Titanium Industrial Business Opportunities in Global Desalination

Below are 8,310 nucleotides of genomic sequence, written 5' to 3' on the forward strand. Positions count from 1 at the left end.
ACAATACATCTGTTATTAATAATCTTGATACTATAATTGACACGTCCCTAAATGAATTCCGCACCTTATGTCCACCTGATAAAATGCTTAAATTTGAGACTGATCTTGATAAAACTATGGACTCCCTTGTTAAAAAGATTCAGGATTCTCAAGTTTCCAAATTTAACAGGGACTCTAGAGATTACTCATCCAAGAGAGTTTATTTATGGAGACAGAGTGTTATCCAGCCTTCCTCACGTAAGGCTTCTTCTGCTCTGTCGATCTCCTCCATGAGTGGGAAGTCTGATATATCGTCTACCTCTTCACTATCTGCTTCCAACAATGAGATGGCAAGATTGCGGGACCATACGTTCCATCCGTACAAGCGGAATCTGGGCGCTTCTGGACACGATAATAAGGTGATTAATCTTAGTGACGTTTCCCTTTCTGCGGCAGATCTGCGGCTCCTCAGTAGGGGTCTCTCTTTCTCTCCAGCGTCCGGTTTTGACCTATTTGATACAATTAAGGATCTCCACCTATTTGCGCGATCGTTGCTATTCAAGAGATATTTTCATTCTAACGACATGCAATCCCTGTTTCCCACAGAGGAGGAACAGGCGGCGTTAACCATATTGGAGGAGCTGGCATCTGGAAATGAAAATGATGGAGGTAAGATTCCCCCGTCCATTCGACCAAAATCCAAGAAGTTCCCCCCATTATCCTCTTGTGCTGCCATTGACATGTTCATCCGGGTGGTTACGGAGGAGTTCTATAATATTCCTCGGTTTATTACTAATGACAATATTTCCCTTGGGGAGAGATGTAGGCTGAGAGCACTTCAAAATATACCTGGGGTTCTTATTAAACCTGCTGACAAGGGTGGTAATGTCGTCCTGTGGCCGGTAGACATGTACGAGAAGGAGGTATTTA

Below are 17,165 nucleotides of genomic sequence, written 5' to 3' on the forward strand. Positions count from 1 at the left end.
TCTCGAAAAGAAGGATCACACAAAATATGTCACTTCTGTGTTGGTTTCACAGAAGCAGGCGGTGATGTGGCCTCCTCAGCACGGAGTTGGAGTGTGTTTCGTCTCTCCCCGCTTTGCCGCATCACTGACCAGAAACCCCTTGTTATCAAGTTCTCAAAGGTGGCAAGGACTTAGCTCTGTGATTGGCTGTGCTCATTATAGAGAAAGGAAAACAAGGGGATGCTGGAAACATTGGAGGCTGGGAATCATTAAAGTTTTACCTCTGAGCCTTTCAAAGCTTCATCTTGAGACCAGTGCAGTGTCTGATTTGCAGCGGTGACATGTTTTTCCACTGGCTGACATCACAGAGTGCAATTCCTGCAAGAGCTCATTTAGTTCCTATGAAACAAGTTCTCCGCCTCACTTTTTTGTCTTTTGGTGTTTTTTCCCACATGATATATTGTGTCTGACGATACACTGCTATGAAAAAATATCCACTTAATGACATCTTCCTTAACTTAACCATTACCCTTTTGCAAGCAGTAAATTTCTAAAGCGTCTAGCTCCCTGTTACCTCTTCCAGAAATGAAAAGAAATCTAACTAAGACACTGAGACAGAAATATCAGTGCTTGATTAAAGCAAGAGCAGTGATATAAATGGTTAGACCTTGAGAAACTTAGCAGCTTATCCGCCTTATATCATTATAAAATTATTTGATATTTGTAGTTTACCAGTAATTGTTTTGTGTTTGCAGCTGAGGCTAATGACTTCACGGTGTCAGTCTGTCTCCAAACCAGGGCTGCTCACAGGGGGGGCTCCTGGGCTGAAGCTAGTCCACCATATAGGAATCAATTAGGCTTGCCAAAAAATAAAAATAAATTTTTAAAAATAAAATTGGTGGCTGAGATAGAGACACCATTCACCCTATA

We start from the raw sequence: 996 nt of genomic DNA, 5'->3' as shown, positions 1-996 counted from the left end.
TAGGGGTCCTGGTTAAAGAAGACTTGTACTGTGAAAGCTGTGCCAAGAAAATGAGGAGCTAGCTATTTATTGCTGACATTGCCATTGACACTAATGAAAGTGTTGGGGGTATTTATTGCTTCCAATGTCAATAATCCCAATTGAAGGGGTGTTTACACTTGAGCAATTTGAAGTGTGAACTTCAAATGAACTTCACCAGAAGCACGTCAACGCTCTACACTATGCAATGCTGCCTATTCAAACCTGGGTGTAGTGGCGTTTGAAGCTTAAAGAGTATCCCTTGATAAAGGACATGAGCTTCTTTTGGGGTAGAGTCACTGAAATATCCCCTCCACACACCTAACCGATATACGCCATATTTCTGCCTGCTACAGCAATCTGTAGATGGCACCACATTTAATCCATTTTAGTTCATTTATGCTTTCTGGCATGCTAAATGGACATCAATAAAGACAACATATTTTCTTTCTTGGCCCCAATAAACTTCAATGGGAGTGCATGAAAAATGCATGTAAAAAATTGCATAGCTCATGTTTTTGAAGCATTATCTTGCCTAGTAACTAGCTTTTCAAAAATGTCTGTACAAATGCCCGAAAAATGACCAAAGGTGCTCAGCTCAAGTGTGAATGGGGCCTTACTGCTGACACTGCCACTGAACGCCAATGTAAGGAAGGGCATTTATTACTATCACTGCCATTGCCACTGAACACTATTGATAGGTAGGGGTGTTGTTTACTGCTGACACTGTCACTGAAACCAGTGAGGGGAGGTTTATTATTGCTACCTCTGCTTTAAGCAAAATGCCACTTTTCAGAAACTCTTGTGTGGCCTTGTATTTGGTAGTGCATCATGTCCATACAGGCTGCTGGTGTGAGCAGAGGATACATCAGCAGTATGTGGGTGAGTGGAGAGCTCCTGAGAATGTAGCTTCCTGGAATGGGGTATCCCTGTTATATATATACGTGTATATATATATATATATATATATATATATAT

Titanium’s superior corrosion resistance to seawater and high strength make it a material of choice for the worldwide desalination industry. As such, executives taking part in the closely watched World Industry Demand speaker panel, which addresses the annual TITANIUM Conference and Exhibition hosted by the International Titanium Association (ITA), typically identify desalination as an important global market for titanium. There are two basic technology categories for desalination systems: membrane processes (primarily reverse osmosis) and thermal distillation (evaporation). Thermal distillation is broken out into three sub categories: multi-stage flash evaporation (MSF), multiple-effect evaporation (MED), and mechanical vapor compression (MVC). Titanium finds most of its applications in the thermal distillation category, used for tubing, valves and plate heat exchangers. By contrast, titanium has only limited use in reverse osmosis systems, primarily in pump heads. Industry estimates suggest about 60 percent of desalination plants in the world use reverse osmosis technology due to its flexibility and efficiency in terms of energy consumption. Thermal distillation is the main desalination technology used in the Middle East. The world’s two largest thermal distillation desalination projects will be located in Saudi Arabia. The Ras Al-Khair MSF desalination plant, slated for completion in 2014, will require 6,000 metric tons of titanium, providing 1 million cubic meters per day (m3/day) of water to 3.5 million people in Saudi Arabia’s Riyadh region and additional 25,000 m3/day supply to Ma’aden Aluminum Complex. Thirty percent of this plant’s output will be produced by reverse osmosis. The Yanbu 3 MSF plant, slated for completion in March 2016, will supply 550,000 m3/day of water to nearly 2 million people in the industrial city of Yanbu and the nearby Medina region. Each desalination plant in Saudi Arabia will use between 5,000 and 6,000 metric tons of titanium. Doosan Heavy Industries of South Korea is the prime contractor for both projects. Executives at Valtimet, Boulogne Billancourt, France, a subsidiary of French industrial conglomerate Vallourec, say that, for the near term—except for major contracts like the two projects in Saudi Arabia—desalination is a moderate industrial growth market for titanium, with typical annual demand of around 500 metric tons. However, higher growth can be expected to ramp up in the next five to 10 years. In addition to the Middle East, Valtimet executives see opportunities for titanium unfolding in thermal desalination plants being planned in China. For thermal desalination, when MSF technology is chosen, Valtimet officials say titanium competes with copper alloys and the choice depends on the relative cost of titanium compared with copper. MSF technology is being specified for large outside-diameter (OD) tubing (above 40mm) and long tubes (above 20m). When MED technology is chosen, titanium competes with stainless steel or aluminum/brass. Tubes for MED are closer to power-generation tubes, with an OD of 25mm and length around 13m. Valtimet has several research and development projects underway for desalination applications, such as thinner titanium tubes to reduce weight and cost, as well as enhanced surface area to improve heat-exchange efficiency. Valtimet touts itself as the leading supplier of titanium welded tubes for desalination applications, with an overall annual production capacity of nearly 6,000 metric tons. It has five installations that produce titanium tubes: Morristown, TN; Les Laumes, France; Incheon, South Korea; Xian, China; and in Hyderabad, India. Leon Awerbuch, director and past president of the International Desalination Association (IDA), Topsfield, MA, said the basic goal for thermal desalination technology is to evaporate and condense seawater efficiently. Awerbuch said heat-transfer tubes are the heart of the MSF process, and that MSF plants typically offers a reliable, 40-year life span. MSF typically has an operating range of more than 110 C (230 F). Titanium is considered the material of choice for this technology in Saudi Arabia, competing against copper/nickel and aluminum/brass. As for MED, seawater is sprayed on the outside of titanium tubes and vapor is condensed inside the tube. As the name suggests, there are multiple stages of evaporation and condensation in the MED process. In MED, the feedwater preheaters and final condenser tubing are made from titanium. The operating range for MED is 65 to 75 C (150 to 170 F).  In order to remain cost competitive with other metals, titanium must continue to strive for thinner-wall tubing. For MFS, titanium can reach 0.7mm for tube walls, while in MED the goal is to achieve 0.4mm. Awerbuch concurred with Valtimet’s forecast for near-term global market development, noting that China currently is evaluating MED desalination projects, which would offer growth for titanium. By contrast, Australia is a major global desalination market, but most plants there—such as Victorian Desalination Plant on the Bass Coast—use reverse osmosis technology, which favors the use of high-grade stainless steel. “Hybrid” desalination is a trend that has emerged in recent years, where a facility installs thermal and reverse osmosis/membrane technologies (a 70/30 mix), which provides cost flexibility for the operator, according to Awerbuch. All thermal desalination plants are combined with power plants when exhaust steam from the turbine is the source of energy for desalination. Another potentially lucrative business trend for applications in the United States involves redeploying thermal desalination technology for burgeoning hydraulic “fracking” (injecting water and chemicals deep underground) to extract natural gas from underground shale deposits. While fracking offers the promise of producing high volumes of natural gas to meet ever-increasing energy demands, the process has garnered its share of criticism regarding environmental issues. In particular, a major environmental concern is the disposal of “flowback” water produced after underground injection, which has a higher salt content than seawater. As a result, proper disposal of this flowback water is problematic. Thermal desalination can be used to clean up the flowback water, allowing it to be reused for another fracking project. Awerbuch said this would create a new market for desalination technology. “In my opinion, titanium would clearly be the material of choice for this application,” he said. In addition to MED and MSF, MVC desalination is a candidate for this application. Water vapor is compressed and passed over a heat exchanger condenser, and the resulting water is stored for reuse. According to information posted on its Web site (www.idadesal.org), the IDA, a non-profit organization, describes itself as the world’s leading resource for information and professional development for the global desalination industry.